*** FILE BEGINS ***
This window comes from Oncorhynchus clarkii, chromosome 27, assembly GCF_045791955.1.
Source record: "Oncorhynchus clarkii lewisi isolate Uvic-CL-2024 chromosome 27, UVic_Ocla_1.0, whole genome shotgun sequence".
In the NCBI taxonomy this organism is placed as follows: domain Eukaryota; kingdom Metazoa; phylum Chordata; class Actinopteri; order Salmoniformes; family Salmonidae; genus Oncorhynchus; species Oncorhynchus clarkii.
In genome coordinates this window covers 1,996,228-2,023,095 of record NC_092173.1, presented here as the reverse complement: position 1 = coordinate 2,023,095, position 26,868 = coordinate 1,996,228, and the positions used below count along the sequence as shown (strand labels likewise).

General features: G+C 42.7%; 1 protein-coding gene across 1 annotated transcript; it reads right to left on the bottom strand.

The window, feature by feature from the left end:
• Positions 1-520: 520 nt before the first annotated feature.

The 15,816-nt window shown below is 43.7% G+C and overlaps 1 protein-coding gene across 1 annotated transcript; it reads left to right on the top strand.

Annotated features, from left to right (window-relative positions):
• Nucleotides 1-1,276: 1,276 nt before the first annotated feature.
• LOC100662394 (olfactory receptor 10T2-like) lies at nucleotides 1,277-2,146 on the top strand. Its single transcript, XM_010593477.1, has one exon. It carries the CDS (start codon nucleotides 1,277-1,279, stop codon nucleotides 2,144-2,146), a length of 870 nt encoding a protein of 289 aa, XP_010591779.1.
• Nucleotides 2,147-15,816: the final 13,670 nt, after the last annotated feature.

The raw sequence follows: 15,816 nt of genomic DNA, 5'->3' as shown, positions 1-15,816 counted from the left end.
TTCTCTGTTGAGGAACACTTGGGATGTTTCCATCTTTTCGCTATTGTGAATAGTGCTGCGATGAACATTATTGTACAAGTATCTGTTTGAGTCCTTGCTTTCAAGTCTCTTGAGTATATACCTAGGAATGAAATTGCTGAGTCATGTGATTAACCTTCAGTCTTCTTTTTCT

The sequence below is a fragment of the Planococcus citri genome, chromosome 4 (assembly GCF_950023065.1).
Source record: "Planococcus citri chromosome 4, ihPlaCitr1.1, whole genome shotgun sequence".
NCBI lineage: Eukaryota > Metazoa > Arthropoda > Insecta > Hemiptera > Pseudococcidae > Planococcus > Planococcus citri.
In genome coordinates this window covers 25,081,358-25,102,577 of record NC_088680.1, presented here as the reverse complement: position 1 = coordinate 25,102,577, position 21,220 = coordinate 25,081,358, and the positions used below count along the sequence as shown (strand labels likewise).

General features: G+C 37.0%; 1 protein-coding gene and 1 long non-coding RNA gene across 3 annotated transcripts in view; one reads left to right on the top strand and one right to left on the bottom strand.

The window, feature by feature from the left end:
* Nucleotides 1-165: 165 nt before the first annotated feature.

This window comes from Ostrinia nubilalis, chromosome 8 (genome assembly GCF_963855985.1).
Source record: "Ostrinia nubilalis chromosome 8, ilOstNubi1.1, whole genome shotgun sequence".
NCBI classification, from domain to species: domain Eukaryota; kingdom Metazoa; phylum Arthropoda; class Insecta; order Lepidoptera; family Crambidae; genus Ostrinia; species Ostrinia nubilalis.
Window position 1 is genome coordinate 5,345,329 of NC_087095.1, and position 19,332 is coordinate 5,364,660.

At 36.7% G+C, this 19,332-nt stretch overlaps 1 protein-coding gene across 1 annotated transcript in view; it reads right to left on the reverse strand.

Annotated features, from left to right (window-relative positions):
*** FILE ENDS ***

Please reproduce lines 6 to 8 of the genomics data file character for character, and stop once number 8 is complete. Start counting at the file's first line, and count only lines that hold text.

The window, feature by feature from the left end:
• Positions 1-520: 520 nt before the first annotated feature.

The 15,816-nt window shown below is 43.7% G+C and overlaps 1 protein-coding gene across 1 annotated transcript; it reads left to right on the top strand.